Burton cancels 2021 US Open Snowboarding Championships in Vail over coronavirus concerns | SummitDaily.com
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Burton cancels 2021 US Open Snowboarding Championships in Vail over coronavirus concerns

Event was slated for March 1-6, 2021, at Vail Mountain

By Scott Miller
Vail Daily
Pat Burgener gets inverted during the mens halfpipe semifinals for the 2020 Burton US Open in Vail. Burton Snowboards announced Tuesday that is has canceled the 2021 event in Vail.
Chris Dillmann / cdillmann@vaildaily.com

Burton Snowboards on Tuesday announced that due to ongoing uncertainties around the COVID-19 pandemic, the company has made the difficult decision to cancel the 2021 Burton U.S. Open Snowboarding Championships, which was slated to take place March 1-6 at Vail Mountain’s Golden Peak.

“This was a difficult call to make since we’re so many months away from the next Burton U.S. Open, and we’re not sure what will be happening with the pandemic nine months from now,” said Burton CEO John Lacy in a news release. “After playing out multiple options for the 2021 event, we realized there is too much at stake due to the potential public health risk and the financial risk for Burton to invest millions in an event that could end up being canceled.”

Vail Town Manager Scott Robson said Tuesday he and Mayor Dave Chapin had been on the phone with Burton representatives.

“They wanted to reach out personally,” Robson said. “We heard directly from their spokespersons how important Vail is to the event, and how important Vail is to the sport, and to the family.”

Longest-running event

Heading into 2021, the Burton U.S. Open Snowboarding Championships had boasted the title of the world’s longest continuously running snowboard event.

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Burton has owned and run the event since 1983 and Burton says nearly every iconic rider in the sport of snowboarding has at one point competed at the U.S. Open, and a title is one of the most coveted in the sport.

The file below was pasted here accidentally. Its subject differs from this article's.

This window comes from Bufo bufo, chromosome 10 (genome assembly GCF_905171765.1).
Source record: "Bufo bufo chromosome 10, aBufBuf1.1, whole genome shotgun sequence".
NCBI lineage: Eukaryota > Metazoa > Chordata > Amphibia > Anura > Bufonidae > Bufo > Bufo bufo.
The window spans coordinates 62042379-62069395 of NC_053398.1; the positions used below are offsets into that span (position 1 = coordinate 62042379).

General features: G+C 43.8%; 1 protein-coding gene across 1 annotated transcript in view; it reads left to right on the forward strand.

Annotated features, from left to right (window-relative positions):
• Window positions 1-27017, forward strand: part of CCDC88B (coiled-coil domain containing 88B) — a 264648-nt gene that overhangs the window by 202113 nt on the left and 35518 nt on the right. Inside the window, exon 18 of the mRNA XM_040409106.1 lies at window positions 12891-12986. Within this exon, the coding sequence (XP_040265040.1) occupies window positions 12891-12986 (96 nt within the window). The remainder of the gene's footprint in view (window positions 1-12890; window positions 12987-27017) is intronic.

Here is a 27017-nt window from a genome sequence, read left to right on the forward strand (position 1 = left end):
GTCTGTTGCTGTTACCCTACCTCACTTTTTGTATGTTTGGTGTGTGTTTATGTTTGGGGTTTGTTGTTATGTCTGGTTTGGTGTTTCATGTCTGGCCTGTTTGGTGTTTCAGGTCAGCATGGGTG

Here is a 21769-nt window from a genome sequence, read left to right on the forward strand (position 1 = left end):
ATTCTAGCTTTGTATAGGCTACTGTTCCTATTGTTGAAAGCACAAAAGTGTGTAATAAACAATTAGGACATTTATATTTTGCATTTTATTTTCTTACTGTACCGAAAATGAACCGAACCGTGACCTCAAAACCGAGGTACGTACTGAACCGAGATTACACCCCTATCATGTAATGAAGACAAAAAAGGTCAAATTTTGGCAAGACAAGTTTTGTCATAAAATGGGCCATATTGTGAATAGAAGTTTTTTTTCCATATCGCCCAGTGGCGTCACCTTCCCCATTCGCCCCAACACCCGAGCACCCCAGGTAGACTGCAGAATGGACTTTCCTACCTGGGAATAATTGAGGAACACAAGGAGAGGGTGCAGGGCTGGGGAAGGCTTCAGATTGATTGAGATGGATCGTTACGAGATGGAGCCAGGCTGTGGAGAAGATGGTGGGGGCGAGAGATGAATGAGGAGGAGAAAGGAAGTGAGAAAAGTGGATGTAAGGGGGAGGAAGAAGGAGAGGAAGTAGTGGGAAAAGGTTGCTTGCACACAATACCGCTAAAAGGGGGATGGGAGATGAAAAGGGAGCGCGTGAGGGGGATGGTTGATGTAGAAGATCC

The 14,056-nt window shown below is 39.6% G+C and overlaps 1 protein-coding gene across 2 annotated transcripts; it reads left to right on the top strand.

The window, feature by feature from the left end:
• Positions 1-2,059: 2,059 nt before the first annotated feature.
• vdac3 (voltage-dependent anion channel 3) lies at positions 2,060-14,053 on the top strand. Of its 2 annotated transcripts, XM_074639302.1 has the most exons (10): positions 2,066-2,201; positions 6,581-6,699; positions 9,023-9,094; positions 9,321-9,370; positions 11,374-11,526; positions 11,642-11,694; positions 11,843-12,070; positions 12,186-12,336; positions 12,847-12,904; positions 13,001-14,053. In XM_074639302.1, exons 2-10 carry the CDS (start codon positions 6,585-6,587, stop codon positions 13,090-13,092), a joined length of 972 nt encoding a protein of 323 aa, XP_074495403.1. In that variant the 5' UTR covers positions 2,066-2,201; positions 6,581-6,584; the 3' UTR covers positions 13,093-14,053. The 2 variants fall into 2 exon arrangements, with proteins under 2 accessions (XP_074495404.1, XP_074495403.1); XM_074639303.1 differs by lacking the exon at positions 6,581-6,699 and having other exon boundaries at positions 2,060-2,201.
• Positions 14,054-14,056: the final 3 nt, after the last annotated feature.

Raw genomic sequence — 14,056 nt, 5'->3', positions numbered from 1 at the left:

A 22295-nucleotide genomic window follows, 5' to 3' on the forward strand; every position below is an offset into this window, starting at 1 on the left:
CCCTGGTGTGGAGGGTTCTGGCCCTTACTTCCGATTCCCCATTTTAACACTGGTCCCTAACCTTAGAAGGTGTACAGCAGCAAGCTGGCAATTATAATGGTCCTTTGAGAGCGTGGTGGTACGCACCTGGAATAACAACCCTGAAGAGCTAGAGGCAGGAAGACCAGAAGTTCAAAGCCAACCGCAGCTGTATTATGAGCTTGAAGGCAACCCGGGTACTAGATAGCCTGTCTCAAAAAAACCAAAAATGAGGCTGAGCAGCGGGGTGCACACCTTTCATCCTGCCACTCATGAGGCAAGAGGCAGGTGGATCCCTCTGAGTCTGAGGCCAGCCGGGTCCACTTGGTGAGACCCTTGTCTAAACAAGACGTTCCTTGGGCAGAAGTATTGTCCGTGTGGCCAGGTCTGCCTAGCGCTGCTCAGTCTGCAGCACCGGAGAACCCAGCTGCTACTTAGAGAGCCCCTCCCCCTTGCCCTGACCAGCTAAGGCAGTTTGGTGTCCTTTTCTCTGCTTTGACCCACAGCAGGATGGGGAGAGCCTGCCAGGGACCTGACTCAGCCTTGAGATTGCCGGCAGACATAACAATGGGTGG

“This is disappointing for everyone. The riders, crowds, brand partners and crews who work the event are all what has made the Open the favorite event of the snowboarding community for 38-plus years,” Lacy said. “It’s more like a snowboarding family reunion than anything else, and the impact of this decision is widespread throughout the snowboard community. But as disappointing as it is, protecting the long-term health of this community is what’s most important. If we need to miss a year of the Open to help slow the spread of COVID-19, we’ll get through it.”

When asked if the Open would come back, Burton’s owner and chair of the board Donna Carpenter said, “Of course the Open will be back. It’s the greatest event in the world!”

Ideas forthcoming

Alison Wadey, director of the Vail Chamber & Business Association, said she was heartened by Donna Carpenter’s remarks about the event’s return, adding that it’s an “honor and privilege” to host Burton.

Looking into the 2020-21 ski season and beyond, Wadey said, “There are a lot of decisions we’re going to have to face. … What can we do to create a sustainable economy that might have a little less tourism?”

Robson said losing the U.S. Open is a big disappointment, not just from a financial and sales tax perspective, but culturally.

Moving forward, Robson said “All we can do is work hard” on new economic development initiatives.

Vail Commission on Special Events member Barry Davis said he expects the new initiatives will be plentiful.

“When things calm down, we’re going to see some super-creative ideas,” Davis said, adding that he expects some of those ideas to come from Burton.

Davis noted that innovation has a chance to thrive in times like these, adding that he believes people think one of three ways during a crisis.

“You can put your head in the sand, or you can think things will go back the way they were, or you can focus on the future,” Davis said. “I put Burton in that third category.”


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